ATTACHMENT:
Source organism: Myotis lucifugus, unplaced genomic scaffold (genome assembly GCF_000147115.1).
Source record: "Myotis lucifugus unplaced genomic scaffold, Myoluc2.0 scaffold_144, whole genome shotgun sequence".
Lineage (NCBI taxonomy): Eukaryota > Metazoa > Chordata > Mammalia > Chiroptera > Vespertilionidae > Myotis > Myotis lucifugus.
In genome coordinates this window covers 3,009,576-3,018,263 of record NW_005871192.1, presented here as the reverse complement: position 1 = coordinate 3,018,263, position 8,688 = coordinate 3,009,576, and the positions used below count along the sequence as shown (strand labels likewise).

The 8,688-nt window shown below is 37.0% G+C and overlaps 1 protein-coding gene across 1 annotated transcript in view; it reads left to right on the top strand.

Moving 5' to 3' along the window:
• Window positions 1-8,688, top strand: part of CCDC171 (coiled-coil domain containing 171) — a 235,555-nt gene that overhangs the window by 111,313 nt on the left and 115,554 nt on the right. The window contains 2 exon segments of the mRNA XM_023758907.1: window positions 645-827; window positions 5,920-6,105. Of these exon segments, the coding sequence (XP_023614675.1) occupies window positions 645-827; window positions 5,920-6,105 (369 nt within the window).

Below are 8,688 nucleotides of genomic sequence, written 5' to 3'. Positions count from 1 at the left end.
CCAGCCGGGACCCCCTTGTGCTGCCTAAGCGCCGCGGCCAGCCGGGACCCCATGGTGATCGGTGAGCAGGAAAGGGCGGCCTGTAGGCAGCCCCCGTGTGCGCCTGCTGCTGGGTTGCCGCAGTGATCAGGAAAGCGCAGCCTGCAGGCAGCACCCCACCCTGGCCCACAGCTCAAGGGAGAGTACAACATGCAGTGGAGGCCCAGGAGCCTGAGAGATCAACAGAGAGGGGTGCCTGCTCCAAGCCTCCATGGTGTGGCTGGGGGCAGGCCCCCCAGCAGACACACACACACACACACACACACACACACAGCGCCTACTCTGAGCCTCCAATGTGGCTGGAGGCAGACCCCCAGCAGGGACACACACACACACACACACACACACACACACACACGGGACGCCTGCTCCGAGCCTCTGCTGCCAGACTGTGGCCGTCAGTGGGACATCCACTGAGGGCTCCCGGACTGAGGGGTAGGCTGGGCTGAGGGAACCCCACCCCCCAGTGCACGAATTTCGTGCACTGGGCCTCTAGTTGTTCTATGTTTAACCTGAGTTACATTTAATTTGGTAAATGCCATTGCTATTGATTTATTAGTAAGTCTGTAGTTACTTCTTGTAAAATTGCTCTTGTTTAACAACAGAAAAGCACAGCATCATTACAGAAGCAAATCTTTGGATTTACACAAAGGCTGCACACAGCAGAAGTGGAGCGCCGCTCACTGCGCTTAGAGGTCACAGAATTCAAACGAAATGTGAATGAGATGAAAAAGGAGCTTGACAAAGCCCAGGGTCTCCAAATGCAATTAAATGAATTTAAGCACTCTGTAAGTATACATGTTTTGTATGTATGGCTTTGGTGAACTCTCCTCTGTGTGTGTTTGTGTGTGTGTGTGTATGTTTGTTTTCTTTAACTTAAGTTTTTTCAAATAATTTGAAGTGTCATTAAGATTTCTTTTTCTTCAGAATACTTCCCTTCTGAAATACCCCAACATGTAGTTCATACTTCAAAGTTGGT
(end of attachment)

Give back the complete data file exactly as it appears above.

Source organism: Myotis lucifugus, unplaced genomic scaffold (genome assembly GCF_000147115.1).
Source record: "Myotis lucifugus unplaced genomic scaffold, Myoluc2.0 scaffold_144, whole genome shotgun sequence".
Lineage (NCBI taxonomy): Eukaryota > Metazoa > Chordata > Mammalia > Chiroptera > Vespertilionidae > Myotis > Myotis lucifugus.
In genome coordinates this window covers 3,009,576-3,018,263 of record NW_005871192.1, presented here as the reverse complement: position 1 = coordinate 3,018,263, position 8,688 = coordinate 3,009,576, and the positions used below count along the sequence as shown (strand labels likewise).

The 8,688-nt window shown below is 37.0% G+C and overlaps 1 protein-coding gene across 1 annotated transcript in view; it reads left to right on the top strand.

Moving 5' to 3' along the window:
• Window positions 1-8,688, top strand: part of CCDC171 (coiled-coil domain containing 171) — a 235,555-nt gene that overhangs the window by 111,313 nt on the left and 115,554 nt on the right. The window contains 2 exon segments of the mRNA XM_023758907.1: window positions 645-827; window positions 5,920-6,105. Of these exon segments, the coding sequence (XP_023614675.1) occupies window positions 645-827; window positions 5,920-6,105 (369 nt within the window).

Below are 8,688 nucleotides of genomic sequence, written 5' to 3'. Positions count from 1 at the left end.
CCAGCCGGGACCCCCTTGTGCTGCCTAAGCGCCGCGGCCAGCCGGGACCCCATGGTGATCGGTGAGCAGGAAAGGGCGGCCTGTAGGCAGCCCCCGTGTGCGCCTGCTGCTGGGTTGCCGCAGTGATCAGGAAAGCGCAGCCTGCAGGCAGCACCCCACCCTGGCCCACAGCTCAAGGGAGAGTACAACATGCAGTGGAGGCCCAGGAGCCTGAGAGATCAACAGAGAGGGGTGCCTGCTCCAAGCCTCCATGGTGTGGCTGGGGGCAGGCCCCCCAGCAGACACACACACACACACACACACACACACACAGCGCCTACTCTGAGCCTCCAATGTGGCTGGAGGCAGACCCCCAGCAGGGACACACACACACACACACACACACACACACACACACGGGACGCCTGCTCCGAGCCTCTGCTGCCAGACTGTGGCCGTCAGTGGGACATCCACTGAGGGCTCCCGGACTGAGGGGTAGGCTGGGCTGAGGGAACCCCACCCCCCAGTGCACGAATTTCGTGCACTGGGCCTCTAGTTGTTCTATGTTTAACCTGAGTTACATTTAATTTGGTAAATGCCATTGCTATTGATTTATTAGTAAGTCTGTAGTTACTTCTTGTAAAATTGCTCTTGTTTAACAACAGAAAAGCACAGCATCATTACAGAAGCAAATCTTTGGATTTACACAAAGGCTGCACACAGCAGAAGTGGAGCGCCGCTCACTGCGCTTAGAGGTCACAGAATTCAAACGAAATGTGAATGAGATGAAAAAGGAGCTTGACAAAGCCCAGGGTCTCCAAATGCAATTAAATGAATTTAAGCACTCTGTAAGTATACATGTTTTGTATGTATGGCTTTGGTGAACTCTCCTCTGTGTGTGTTTGTGTGTGTGTGTGTATGTTTGTTTTCTTTAACTTAAGTTTTTTCAAATAATTTGAAGTGTCATTAAGATTTCTTTTTCTTCAGAATACTTCCCTTCTGAAATACCCCAACATGTAGTTCATACTTCAAAGTTGGT